Digital Government

Digital engagement is important to voters

1209 adobe digital government survey infographic

Digital government services are becoming an increasingly important issue for voters on both sides of the aisle, according to the second round of findings from Adobe's Digital Government Survey.

In the national online survey, 75 percent of respondents said they were more likely to support political candidates who want to invest in digital tools, and nearly two-thirds of respondents said they would feel more positively toward government if it adopted additional online tools.

Maybe that's because 78 percent of respondents said it's frustrating to interact with government representatives in person or on the phone. More than half said they would rather sit in traffic than call the IRS.

In the initial findings released in Oct. 2015, Adobe reported that of the more than 1,000 survey respondents, 90 percent said interacting with the government online saves time and energy. Ninety-five percent of respondents also said they interact with the government online more than or as much as they did last year.

Brian Paget, technical director at Adobe Public Sector, said that for citizens, a better digital government boils down to convenience.

"Citizens expect digital convenience based on their interactions with companies -- their mobile company, their cable company or their favorite clothing store," he told FCW. "And those expectations extend to their interactions with government."

Paget said the survey results show an increasing demand for digital interactions. That is especially true for millennials, who said the creation of mobile-friendly websites and apps should be among the government's top three investment priorities.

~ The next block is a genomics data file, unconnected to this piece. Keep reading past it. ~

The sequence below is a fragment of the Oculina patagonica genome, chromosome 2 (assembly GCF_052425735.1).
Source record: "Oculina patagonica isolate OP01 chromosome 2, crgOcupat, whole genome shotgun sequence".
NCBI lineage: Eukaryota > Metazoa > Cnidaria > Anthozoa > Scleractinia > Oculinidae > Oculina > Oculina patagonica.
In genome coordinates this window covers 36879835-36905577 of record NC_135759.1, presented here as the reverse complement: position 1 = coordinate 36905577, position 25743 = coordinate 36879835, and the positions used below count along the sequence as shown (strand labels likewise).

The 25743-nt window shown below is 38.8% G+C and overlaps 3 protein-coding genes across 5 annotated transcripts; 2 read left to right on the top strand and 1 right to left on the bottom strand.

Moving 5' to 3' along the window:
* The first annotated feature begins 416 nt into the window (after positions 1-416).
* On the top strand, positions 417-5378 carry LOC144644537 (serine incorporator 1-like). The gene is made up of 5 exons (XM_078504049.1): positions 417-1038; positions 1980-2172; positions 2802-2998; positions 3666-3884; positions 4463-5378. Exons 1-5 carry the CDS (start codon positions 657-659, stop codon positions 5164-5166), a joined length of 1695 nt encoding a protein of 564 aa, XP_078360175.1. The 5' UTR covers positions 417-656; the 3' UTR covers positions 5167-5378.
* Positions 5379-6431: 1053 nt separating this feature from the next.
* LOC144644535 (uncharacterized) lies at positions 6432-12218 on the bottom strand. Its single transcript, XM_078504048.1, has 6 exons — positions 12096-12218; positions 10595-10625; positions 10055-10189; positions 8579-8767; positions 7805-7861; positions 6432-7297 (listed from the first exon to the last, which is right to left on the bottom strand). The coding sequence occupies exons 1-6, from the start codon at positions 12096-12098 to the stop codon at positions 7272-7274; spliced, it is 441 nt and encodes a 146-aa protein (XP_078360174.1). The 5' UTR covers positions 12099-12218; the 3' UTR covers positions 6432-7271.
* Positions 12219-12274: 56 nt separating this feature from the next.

The launches of the U.S. Digital Service at the Office of Management and Budget and 18F at the General Services Administration indicate that the Obama administration is interested in offering better functioning and more usable government websites, Paget said, adding that all signs point to higher government technology standards.

However, "the current state of digital government services shows that there is still a long way to go to meet citizens' expectations," he said.

According to the survey, security is one area in need of improvement. Nearly three-quarters of respondents said they were concerned about the security of their information when they conduct government transactions online. And recent high-profile data breaches are only increasing those concerns.

For Paget and the respondents, however, the answer is relatively straightforward. "Modernizing government IT systems is the best way to ensure data is protected by the best means available," he said.

Correction:This article was updated to reflect the actual release dates of Adobe's survey results, and Brian Paget's job title.

About the Author

Aleida Fernandez is an FCW editorial fellow.

Featured

  • Contracting
    8 prototypes of the border walls as tweeted by CBP San Diego

    DHS contractors face protests – on the streets

    Tech companies are facing protests internally from workers and externally from activists about doing for government amid controversial policies like "zero tolerance" for illegal immigration.

  • Workforce
    By Mark Van Scyoc Royalty-free stock photo ID: 285175268

    At OPM, Weichert pushes direct hire, pay agent changes

    Margaret Weichert, now acting director of the Office of Personnel Management, is clearing agencies to make direct hires in IT, cyber and other tech fields and is changing pay for specialized occupations.

  • Cloud
    Shutterstock ID ID: 222190471 By wk1003mike

    IBM protests JEDI cloud deal

    As the deadline to submit bids on the Pentagon's $10 billion, 10-year warfighter cloud deal draws near, IBM announced a legal protest.

Stay Connected

FCW Update

Sign up for our newsletter.

I agree to this site's Privacy Policy.